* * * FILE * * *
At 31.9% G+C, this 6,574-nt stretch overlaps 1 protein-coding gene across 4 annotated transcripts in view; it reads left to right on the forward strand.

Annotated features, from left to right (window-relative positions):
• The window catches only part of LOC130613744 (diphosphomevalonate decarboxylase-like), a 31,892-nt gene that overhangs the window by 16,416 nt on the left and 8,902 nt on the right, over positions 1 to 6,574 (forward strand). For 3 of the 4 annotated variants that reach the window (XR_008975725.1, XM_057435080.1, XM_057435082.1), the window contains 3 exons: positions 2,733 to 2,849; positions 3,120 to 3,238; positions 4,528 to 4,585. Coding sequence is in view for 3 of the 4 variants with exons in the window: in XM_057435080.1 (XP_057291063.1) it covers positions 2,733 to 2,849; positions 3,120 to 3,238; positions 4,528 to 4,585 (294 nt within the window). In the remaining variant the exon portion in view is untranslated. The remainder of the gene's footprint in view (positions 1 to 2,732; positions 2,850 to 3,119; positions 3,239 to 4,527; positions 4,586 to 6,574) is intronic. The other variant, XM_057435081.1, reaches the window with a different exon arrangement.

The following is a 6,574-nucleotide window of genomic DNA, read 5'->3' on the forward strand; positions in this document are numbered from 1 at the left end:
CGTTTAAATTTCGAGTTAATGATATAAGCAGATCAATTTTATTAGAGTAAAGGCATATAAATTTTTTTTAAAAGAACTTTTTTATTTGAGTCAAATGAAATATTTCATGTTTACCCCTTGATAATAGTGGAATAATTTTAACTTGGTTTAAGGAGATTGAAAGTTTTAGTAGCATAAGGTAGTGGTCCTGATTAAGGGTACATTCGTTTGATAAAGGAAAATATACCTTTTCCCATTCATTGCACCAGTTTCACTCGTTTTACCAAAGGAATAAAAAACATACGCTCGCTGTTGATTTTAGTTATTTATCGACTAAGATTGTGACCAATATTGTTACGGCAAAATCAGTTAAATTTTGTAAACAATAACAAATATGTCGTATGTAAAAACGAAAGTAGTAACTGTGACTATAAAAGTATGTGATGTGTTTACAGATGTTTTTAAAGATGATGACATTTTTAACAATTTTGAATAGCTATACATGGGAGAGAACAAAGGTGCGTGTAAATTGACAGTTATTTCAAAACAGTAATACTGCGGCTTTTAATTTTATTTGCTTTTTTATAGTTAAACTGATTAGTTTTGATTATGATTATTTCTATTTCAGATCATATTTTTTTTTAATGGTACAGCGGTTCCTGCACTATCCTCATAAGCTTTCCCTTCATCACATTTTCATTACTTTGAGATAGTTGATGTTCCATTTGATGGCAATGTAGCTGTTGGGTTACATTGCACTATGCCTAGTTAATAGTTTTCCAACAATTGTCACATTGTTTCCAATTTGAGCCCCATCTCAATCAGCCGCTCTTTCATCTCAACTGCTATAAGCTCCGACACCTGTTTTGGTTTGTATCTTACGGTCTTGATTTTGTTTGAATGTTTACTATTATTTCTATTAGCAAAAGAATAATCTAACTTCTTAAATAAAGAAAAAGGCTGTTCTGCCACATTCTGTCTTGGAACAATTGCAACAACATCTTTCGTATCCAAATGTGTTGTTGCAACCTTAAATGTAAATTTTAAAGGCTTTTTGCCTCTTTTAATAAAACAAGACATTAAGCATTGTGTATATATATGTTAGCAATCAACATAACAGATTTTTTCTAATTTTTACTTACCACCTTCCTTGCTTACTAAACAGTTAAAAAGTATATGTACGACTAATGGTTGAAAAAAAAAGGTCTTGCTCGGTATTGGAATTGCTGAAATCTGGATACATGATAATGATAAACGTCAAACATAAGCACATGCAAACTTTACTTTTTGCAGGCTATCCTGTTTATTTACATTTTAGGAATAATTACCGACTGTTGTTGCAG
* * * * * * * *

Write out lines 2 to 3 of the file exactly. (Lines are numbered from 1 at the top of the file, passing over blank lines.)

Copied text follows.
Annotated features, from left to right (window-relative positions):
• The window catches only part of LOC130613744 (diphosphomevalonate decarboxylase-like), a 31,892-nt gene that overhangs the window by 16,416 nt on the left and 8,902 nt on the right, over positions 1 to 6,574 (forward strand). For 3 of the 4 annotated variants that reach the window (XR_008975725.1, XM_057435080.1, XM_057435082.1), the window contains 3 exons: positions 2,733 to 2,849; positions 3,120 to 3,238; positions 4,528 to 4,585. Coding sequence is in view for 3 of the 4 variants with exons in the window: in XM_057435080.1 (XP_057291063.1) it covers positions 2,733 to 2,849; positions 3,120 to 3,238; positions 4,528 to 4,585 (294 nt within the window). In the remaining variant the exon portion in view is untranslated. The remainder of the gene's footprint in view (positions 1 to 2,732; positions 2,850 to 3,119; positions 3,239 to 4,527; positions 4,586 to 6,574) is intronic. The other variant, XM_057435081.1, reaches the window with a different exon arrangement.